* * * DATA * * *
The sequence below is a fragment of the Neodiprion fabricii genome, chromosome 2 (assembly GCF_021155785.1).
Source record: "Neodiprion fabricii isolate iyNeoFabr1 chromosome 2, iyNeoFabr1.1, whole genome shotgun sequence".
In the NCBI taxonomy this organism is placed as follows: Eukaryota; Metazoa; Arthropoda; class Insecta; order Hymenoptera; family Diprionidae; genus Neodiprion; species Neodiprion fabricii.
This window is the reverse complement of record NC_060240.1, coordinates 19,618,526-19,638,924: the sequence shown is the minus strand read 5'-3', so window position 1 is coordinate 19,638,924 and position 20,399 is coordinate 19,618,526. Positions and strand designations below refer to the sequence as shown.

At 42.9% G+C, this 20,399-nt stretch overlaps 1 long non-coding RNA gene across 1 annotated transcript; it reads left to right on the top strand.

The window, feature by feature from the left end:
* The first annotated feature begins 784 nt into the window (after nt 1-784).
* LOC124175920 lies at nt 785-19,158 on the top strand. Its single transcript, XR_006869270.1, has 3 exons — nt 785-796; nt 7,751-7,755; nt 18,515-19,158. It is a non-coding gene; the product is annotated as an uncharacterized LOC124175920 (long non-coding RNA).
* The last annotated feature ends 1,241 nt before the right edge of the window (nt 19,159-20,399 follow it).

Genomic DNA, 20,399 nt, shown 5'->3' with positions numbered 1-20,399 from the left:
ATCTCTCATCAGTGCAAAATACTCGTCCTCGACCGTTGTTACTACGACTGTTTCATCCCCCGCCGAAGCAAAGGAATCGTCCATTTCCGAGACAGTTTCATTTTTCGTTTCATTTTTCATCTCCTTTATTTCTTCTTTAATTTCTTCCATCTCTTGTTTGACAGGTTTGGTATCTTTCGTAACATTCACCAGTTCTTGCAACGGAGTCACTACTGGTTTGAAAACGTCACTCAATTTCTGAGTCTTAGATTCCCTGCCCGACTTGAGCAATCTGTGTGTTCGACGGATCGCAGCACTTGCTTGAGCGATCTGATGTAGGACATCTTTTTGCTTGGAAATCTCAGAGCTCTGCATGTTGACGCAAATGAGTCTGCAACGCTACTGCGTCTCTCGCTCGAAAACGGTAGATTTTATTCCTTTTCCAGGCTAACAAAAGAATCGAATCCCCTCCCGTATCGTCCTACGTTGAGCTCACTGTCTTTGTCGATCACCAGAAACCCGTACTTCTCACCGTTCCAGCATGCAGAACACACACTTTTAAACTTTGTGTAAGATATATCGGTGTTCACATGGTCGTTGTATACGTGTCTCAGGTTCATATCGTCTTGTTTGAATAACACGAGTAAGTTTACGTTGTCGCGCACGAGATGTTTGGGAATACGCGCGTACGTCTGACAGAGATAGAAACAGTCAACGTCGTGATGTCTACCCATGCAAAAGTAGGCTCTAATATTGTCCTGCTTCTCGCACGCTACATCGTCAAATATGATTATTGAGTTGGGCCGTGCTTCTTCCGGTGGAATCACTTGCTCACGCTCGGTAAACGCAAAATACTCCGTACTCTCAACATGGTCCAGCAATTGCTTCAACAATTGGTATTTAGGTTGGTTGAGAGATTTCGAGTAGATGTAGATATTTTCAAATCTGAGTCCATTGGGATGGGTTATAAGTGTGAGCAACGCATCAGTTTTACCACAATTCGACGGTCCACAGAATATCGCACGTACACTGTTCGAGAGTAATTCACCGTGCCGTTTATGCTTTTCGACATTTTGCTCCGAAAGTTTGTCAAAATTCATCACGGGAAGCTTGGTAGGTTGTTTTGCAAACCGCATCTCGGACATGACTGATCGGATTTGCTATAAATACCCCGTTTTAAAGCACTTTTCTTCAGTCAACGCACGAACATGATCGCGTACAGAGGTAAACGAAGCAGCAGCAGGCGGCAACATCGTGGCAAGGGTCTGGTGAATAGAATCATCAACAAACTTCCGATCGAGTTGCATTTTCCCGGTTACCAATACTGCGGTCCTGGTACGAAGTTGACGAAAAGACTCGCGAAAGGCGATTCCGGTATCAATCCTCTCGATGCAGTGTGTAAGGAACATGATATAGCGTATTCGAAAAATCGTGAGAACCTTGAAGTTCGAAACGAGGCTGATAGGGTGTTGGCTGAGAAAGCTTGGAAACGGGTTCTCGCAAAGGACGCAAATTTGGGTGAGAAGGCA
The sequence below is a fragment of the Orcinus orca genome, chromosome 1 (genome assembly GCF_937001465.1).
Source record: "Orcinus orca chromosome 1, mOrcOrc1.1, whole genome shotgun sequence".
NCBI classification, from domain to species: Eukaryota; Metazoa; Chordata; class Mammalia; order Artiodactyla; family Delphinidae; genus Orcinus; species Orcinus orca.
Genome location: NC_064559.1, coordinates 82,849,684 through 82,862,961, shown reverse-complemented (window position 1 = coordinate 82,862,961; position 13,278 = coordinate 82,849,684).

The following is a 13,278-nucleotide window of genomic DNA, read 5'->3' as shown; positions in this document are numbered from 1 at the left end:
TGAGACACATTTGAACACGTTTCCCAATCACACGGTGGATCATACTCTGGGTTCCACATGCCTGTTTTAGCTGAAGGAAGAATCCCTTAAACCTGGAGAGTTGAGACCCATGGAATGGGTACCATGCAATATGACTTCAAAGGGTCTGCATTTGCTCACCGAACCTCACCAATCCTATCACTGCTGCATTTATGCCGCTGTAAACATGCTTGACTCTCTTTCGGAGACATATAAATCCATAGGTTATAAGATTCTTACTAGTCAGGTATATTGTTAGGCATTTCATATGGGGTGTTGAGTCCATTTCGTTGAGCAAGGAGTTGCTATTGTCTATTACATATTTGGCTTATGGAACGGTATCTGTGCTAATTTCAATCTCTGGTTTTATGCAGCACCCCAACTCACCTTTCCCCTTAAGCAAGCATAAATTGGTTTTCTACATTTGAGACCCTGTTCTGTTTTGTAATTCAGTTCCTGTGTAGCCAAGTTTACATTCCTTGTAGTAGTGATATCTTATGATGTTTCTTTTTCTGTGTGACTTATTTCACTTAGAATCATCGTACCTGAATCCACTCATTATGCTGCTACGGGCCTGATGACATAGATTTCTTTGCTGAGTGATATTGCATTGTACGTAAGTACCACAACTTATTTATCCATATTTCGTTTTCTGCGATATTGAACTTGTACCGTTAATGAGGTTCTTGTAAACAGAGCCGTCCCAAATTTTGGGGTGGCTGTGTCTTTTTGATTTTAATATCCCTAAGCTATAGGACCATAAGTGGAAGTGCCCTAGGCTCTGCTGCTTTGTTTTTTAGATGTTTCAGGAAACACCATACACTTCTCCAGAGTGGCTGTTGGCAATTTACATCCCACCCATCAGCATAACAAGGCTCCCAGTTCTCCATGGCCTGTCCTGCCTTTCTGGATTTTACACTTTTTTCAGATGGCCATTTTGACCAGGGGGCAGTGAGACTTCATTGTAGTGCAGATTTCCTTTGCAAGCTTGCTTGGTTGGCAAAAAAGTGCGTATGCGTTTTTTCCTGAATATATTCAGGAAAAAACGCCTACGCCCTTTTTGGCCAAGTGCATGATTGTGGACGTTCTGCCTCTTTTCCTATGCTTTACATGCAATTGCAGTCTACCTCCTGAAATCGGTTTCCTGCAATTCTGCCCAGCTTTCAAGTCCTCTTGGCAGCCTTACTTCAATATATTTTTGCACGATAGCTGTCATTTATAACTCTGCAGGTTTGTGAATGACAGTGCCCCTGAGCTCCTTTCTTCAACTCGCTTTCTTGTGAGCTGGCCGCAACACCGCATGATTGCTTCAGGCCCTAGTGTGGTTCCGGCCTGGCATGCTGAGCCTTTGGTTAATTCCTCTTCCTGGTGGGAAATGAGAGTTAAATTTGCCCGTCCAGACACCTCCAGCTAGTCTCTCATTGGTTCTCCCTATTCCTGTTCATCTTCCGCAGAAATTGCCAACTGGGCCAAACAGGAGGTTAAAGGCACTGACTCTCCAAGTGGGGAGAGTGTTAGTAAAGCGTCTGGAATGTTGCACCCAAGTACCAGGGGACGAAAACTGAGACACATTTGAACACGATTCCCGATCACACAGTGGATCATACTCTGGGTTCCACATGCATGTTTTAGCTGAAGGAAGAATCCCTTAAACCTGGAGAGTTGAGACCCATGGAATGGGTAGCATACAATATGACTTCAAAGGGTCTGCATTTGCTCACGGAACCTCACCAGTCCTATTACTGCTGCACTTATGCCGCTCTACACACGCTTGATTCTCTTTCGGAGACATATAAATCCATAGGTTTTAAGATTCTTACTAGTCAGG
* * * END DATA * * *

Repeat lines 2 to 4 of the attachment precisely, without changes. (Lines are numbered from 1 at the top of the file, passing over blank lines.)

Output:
Source record: "Neodiprion fabricii isolate iyNeoFabr1 chromosome 2, iyNeoFabr1.1, whole genome shotgun sequence".
In the NCBI taxonomy this organism is placed as follows: Eukaryota; Metazoa; Arthropoda; class Insecta; order Hymenoptera; family Diprionidae; genus Neodiprion; species Neodiprion fabricii.
This window is the reverse complement of record NC_060240.1, coordinates 19,618,526-19,638,924: the sequence shown is the minus strand read 5'-3', so window position 1 is coordinate 19,638,924 and position 20,399 is coordinate 19,618,526. Positions and strand designations below refer to the sequence as shown.